In the afternoon Kate Croucher (FDM) gave an employer perspective, showing how nuanced the use of these tests can be – not all employers use them simply to reduce the size of the applicant pool. Then Janette Matthews (sigma) talked about the FutureLearn Numeracy MOOC which she created – a valuable resource for students lacking confidence, which has gained excellent feedback from its users. The meeting finished with some useful discussion. Delegates gained understanding of how employers use psychometric tests, what level of performance students need to be successful, the problems of confidence and nerves under pressure, and the importance of practice.

Delegate feedback indicated that the workshop was very valuable. I certainly gained a much better understanding of the requirements and expectations of employers who use these tests, and the challenge they present to students (the workshop delegates found the examples given during the day far from straightforward!) As a result I feel much better equipped to support students preparing for this part of the graduate recruitment process as a result of the workshop.

Delegates discussing over lunch
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sigma South West & South Wales Hub event: Beyond mathcentre: electronic resources for maths assessment and support – 22 January 2016

Emma Cliffe, sigma South West & South Wales Hub Co-ordinator

A sigma SW&SW meeting, Beyond mathcentre: electronic resources for maths assessment and support, was held on 22nd January 2016 at the Treforest campus of the University of South Wales. Martin Greenhow of Brunel University opened the day with a consideration of Embedding computer-aided assessment and other electronic resources in the curriculum. This lively and instructive account of approaches to computer aided assessment illustrated with examples both the benefits and pitfalls to avoid. Karen Henderson and Rhys Gwynllyw of the University of the West of England (UWE) then spoke about the DEWIS e-Assessment resources for Mathematics and Statistics. Karen gave a useful overview of options available for maths e-assessment highlighting the key differences, while Rhys provided technical insight into the DEWIS system including live examples of the system in use at UWE.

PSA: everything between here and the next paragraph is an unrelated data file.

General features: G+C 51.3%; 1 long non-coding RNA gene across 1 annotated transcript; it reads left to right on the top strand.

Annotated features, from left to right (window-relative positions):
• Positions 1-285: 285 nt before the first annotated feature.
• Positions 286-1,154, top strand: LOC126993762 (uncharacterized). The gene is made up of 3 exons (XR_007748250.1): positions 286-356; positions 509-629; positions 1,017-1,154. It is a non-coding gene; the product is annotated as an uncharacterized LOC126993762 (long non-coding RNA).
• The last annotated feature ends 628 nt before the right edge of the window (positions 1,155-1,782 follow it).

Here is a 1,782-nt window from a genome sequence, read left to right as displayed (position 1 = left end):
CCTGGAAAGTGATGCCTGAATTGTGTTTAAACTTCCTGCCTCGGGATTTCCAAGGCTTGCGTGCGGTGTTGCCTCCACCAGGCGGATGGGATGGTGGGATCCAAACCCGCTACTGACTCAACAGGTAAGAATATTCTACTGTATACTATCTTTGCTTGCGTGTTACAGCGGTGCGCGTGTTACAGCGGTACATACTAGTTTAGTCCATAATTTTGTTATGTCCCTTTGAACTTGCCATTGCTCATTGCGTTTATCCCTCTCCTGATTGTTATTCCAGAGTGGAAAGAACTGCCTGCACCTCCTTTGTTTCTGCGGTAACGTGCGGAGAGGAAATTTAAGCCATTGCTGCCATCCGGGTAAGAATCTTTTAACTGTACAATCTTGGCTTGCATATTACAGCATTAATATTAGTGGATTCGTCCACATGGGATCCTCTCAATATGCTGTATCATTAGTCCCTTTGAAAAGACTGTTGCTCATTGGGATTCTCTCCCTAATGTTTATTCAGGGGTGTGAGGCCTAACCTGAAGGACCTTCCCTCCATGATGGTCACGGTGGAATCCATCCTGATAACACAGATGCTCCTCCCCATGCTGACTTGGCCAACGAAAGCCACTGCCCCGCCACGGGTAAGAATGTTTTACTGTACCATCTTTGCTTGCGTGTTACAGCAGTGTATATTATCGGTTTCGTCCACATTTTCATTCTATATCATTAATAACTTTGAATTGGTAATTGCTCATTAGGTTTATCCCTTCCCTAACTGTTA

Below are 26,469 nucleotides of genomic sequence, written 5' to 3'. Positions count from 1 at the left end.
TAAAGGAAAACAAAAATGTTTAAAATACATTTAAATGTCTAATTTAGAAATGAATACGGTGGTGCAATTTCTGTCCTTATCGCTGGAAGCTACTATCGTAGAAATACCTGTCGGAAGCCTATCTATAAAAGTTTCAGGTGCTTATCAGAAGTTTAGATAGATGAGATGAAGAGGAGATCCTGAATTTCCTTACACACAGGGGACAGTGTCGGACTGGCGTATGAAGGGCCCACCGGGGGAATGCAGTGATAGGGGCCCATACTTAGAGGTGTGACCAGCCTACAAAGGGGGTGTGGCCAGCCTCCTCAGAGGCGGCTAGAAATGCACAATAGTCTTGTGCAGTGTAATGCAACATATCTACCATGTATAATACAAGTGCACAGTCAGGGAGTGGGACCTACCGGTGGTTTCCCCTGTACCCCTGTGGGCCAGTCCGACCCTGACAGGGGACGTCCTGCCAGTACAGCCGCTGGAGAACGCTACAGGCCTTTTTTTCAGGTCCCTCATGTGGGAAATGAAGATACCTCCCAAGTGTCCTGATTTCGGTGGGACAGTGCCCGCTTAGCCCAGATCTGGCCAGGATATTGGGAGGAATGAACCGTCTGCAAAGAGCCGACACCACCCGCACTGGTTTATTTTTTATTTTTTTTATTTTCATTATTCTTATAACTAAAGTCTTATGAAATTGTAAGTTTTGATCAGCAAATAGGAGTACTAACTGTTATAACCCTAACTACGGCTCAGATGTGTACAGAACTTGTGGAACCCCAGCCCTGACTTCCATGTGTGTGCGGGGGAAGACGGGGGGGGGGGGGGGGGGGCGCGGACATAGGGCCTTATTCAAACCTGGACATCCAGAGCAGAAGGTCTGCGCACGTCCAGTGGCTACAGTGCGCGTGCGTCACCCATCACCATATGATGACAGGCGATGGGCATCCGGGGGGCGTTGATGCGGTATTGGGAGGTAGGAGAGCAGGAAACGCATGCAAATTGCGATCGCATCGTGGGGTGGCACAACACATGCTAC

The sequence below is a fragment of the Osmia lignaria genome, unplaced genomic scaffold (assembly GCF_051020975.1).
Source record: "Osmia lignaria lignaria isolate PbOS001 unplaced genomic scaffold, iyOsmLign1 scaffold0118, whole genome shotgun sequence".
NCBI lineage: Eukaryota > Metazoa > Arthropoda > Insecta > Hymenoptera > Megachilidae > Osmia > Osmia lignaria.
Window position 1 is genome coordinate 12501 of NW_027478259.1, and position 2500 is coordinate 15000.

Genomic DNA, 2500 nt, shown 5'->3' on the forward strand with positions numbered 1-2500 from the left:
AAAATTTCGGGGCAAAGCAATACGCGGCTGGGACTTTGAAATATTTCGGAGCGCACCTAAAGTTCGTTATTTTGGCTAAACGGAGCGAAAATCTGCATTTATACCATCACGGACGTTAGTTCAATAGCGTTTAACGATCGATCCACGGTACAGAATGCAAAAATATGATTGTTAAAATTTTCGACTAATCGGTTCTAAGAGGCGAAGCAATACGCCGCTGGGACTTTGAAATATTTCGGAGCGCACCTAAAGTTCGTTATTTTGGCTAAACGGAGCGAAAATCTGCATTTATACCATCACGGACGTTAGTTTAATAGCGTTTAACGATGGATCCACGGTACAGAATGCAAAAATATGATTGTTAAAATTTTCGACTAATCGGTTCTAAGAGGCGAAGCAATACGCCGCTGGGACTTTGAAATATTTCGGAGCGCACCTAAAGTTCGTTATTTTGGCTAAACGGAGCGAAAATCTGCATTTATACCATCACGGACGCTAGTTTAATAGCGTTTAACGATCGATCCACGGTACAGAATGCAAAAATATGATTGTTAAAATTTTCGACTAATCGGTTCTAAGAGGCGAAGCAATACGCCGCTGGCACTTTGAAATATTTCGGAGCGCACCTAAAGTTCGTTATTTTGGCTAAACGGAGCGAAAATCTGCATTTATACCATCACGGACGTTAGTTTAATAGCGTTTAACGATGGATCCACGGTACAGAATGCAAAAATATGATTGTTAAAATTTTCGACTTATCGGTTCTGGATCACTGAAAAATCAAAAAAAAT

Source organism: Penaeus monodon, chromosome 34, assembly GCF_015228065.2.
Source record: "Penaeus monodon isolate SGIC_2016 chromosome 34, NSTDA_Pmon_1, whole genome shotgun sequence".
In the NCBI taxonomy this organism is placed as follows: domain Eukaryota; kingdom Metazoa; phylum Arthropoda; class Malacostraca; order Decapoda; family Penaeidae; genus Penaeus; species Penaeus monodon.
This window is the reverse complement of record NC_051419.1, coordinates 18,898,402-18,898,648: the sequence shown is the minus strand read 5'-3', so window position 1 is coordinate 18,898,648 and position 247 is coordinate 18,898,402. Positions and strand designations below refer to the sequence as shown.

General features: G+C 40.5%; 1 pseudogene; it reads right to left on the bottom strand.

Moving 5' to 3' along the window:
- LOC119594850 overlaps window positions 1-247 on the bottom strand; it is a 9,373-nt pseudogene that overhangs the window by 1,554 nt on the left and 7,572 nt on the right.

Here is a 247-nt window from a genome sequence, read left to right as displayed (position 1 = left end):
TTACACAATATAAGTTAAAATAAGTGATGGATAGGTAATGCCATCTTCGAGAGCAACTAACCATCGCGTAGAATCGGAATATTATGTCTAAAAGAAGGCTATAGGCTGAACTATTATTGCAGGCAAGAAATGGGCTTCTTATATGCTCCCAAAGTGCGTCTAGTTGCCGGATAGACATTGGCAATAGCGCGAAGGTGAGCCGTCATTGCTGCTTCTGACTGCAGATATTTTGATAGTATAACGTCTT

After lunch Rhobert Lewis, Dean of the Faculty of Computing, Engineering & Science welcomed us to the University of South Wales and gave an interesting introduction to the university. In the afternoon attendees contributed to a show and tell sharing electronic resources which they felt should be in our toolkit. This fed into the final exchange session in which attendees were invited to locate a group to follow up with on topics of interest from the day. All resources mentioned were added to the sigma SW&SW resources list which we hope will continue to grow.

The workshop was well-received by the 12 attendees who gave feedback including: “Chance to see practice elsewhere & share our practice [was most helpful]”;“speakers all excellent too – learnt a lot”; “Both detail & scope was brilliant”and“[most helpful was] hearing about a variety of tools that may be useful and meeting people who know about them”.

Slides are available at

Martin Greenhow
Martin Greenhow, Brunel University
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sigma North West & North Wales Hub event:Embedding Maths and Statistics support into Sports and Exercise Science degrees – 10 February 2016

Ian Jarman, sigma North West & North Wales Hub Co-ordinator

A great day was had by all at the North West and North Wales (NWNW) regional hub event: “Embedding Maths and Statistics support into Sports and Exercise Science degrees”, hosted by Liverpool John Moores University (LJMU) on Wednesday 10th February.

The event was attended throughout the day by over 25 delegates, representing Manchester Metropolitan University (MMU), University of Bath, University of Leeds, Coventry University, University of Chester and of course LJMU.